Twitter Broadcasting
When you have reached a target amount for followers, reasonably around 500, you should change your approach to make sure you are broadcasting more. This means focusing MORE ON YOU and LESS ON THEM. You want to maintain your connections, so retweeting should be maintained, but now your information should come to the forefront. This will make it easier for your followers to be aware that you are more than just a conduit, you are an original channel of content.

Content Development
With a solid Twitter base, you need to focus more an your content development - blog posts, news, updates etc. This requires planning out your strategy and what you can expect to produce on a regular basis.

Twitter Channel
With a greater variety and depth of content, you can program your Twitter to tweet the content like news feeds. Regular repetitions are well spaced intervals will accommodate followers in different  zones. Your channel will be more powerful and attractive with new ideas, and insights. This will serve your ultimate goal of pulling greater numbers through Twitter into your website.


Google 'Psycho' Analytics

When our online world crosses with reality, can we use our online marketing indexes for gauging progress in our real life?


Food trays and plastic cups littered the floor. An easel with a blank canvas stood in the middle of the small studio apartment. Mid-day light flooded the room through the window. Frank slowly opened his eyes, and rubbed his stubbly face. In the bathroom, he splashed some water on his face. He looked at the calendar. It was Thursday, and the day was circled in pencil scratches. The phone rang.
"Hey Frank! It's Pat, what's going on," the friend said.
"Pretty good, you know, same old same old."
"You sure? How come you don't return calls?"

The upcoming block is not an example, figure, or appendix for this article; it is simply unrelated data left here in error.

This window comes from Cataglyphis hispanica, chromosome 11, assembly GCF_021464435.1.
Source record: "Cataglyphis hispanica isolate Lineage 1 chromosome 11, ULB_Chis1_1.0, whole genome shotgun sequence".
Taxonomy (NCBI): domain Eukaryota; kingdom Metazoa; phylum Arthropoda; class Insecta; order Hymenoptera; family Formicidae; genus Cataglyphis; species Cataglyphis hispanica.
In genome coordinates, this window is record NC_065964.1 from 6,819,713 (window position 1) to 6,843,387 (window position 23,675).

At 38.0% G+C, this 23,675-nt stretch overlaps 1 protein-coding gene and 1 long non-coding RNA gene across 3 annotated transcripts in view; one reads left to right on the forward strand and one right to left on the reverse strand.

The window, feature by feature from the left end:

"You called?"
"Three times today."
"Guess I missed the phone."
"Do you read emails anymore? Are you even online."
"You bet. You don't exist if you're not online."
"Why don't you answer my messages?"
"Ok," Frank relented, "look Pat, I've been under a lot of pressure lately. You know, rent, food, basic survival. Sorry I just have had other priorities."
"No problem, brothah, I'm here for ya."
"OK, maybe I'll catch up with you later."
Frank put down the phone and turned to take a long hard look at the blank canvas now bathed in sunlight.

Frank rode train into the city. The car was mostly empty. In his notepad, he sketched the windows, and the shadows on the ground. The train pulled to a stop and he put his drawing pen in his shirt pocket, barely jumping out the closing doors. Rising up from the subway system, he was in midtown Manhattan, and walked over to an astute building with a doorman. The doorman knodded at him, and Frank took the elevator to the 4th floor. Exiting the elevator, he walked down a long, cooly lit hallway to a glass door. The sign on the door read: Dr. Mortimor Pressinger, Personal Therapy and Psycholoanalytics.

The waiting room was empty. Frank slumped into a stiff chair and stared at the tropical fish floating back and forth. The secretaries desk was empty. The door to Dr. Pressinger's office opened, and the therapist walked out, checked on the waiting room. Seeing Frank, he closed the waiting room door and bid farewell to his previous client.